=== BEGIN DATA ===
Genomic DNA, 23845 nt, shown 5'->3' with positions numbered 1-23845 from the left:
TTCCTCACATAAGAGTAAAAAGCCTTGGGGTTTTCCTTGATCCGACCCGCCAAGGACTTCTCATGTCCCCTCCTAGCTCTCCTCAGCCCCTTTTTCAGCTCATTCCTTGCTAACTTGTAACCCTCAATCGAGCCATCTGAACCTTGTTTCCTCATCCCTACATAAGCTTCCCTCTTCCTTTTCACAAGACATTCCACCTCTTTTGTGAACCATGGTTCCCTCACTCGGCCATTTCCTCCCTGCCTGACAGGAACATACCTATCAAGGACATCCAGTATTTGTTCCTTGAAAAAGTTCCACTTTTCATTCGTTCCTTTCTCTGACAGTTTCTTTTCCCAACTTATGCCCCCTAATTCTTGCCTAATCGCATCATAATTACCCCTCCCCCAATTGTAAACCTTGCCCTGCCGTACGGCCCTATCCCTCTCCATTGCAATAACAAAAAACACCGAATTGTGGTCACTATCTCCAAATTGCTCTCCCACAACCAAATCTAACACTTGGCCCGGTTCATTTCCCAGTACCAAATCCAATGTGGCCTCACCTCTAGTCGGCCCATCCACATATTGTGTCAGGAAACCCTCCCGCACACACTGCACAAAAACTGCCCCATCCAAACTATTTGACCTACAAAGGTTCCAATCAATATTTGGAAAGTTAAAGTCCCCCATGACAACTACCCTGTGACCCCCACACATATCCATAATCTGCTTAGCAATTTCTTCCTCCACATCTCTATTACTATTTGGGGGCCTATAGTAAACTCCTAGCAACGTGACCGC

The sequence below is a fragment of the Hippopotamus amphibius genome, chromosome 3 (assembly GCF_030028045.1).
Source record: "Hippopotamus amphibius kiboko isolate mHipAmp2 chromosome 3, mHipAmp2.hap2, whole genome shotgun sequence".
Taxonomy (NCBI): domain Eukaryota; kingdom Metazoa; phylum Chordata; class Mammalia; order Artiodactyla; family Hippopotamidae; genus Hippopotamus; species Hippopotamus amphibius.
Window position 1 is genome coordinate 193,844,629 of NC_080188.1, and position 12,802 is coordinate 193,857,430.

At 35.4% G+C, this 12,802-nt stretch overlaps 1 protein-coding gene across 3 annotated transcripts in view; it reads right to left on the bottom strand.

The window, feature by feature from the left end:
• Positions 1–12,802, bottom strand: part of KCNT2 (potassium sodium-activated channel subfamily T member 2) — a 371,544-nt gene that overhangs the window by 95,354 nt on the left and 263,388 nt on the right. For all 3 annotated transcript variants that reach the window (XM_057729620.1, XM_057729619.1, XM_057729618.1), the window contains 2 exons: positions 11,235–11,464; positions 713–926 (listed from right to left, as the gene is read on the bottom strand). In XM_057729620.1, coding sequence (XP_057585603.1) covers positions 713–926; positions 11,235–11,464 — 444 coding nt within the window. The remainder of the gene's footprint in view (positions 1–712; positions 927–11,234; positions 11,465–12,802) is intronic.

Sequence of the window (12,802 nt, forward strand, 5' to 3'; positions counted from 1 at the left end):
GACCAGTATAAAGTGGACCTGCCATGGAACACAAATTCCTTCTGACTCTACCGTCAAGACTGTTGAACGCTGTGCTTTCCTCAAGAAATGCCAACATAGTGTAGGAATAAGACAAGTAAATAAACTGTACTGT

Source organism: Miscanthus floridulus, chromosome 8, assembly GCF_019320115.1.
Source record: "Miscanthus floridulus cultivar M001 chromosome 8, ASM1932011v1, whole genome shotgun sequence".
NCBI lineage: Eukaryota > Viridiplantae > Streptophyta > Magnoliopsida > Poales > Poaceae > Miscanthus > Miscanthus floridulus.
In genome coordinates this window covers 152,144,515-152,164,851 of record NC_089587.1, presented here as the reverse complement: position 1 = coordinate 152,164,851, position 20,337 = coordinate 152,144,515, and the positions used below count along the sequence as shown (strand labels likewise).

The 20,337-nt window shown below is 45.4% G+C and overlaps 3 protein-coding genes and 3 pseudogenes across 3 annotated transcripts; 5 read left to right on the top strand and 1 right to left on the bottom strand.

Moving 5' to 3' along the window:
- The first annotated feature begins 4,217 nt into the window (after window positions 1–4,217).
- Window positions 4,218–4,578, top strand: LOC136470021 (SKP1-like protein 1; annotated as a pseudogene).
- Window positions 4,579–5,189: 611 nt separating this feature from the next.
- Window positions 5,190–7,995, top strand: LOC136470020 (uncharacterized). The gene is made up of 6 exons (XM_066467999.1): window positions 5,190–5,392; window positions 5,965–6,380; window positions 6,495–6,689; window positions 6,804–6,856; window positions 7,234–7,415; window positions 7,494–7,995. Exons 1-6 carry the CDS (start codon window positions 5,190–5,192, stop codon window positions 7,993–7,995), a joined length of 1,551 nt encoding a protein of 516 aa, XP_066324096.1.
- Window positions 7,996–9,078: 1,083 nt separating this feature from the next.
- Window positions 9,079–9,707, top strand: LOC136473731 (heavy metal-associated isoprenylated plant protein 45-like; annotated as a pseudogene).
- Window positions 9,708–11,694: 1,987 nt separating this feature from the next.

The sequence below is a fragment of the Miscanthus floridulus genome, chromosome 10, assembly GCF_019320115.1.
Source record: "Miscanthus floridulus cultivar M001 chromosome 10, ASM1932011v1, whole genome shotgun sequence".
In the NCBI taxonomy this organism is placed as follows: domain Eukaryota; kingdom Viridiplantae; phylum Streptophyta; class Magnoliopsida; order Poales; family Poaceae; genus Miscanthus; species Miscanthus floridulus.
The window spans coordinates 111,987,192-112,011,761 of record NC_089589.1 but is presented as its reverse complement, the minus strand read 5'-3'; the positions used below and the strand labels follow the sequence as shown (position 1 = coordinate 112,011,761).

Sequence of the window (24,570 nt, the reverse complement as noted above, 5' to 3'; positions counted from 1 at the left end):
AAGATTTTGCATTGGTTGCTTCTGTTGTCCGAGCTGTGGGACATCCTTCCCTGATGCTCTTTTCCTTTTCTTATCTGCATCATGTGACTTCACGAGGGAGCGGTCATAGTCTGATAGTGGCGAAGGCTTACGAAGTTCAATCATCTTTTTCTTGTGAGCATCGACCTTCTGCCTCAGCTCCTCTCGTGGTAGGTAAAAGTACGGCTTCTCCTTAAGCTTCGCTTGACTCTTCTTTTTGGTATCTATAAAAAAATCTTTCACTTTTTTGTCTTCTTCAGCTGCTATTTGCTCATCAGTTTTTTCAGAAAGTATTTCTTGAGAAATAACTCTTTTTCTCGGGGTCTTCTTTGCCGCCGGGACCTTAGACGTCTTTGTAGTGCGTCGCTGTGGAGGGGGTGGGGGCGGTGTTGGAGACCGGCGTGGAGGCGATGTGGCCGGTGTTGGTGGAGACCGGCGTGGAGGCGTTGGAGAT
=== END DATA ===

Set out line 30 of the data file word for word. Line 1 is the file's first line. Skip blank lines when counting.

AAGATTTTGCATTGGTTGCTTCTGTTGTCCGAGCTGTGGGACATCCTTCCCTGATGCTCTTTTCCTTTTCTTATCTGCATCATGTGACTTCACGAGGGAGCGGTCATAGTCTGATAGTGGCGAAGGCTTACGAAGTTCAATCATCTTTTTCTTGTGAGCATCGACCTTCTGCCTCAGCTCCTCTCGTGGTAGGTAAAAGTACGGCTTCTCCTTAAGCTTCGCTTGACTCTTCTTTTTGGTATCTATAAAAAAATCTTTCACTTTTTTGTCTTCTTCAGCTGCTATTTGCTCATCAGTTTTTTCAGAAAGTATTTCTTGAGAAATAACTCTTTTTCTCGGGGTCTTCTTTGCCGCCGGGACCTTAGACGTCTTTGTAGTGCGTCGCTGTGGAGGGGGTGGGGGCGGTGTTGGAGACCGGCGTGGAGGCGATGTGGCCGGTGTTGGTGGAGACCGGCGTGGAGGCGTTGGAGAT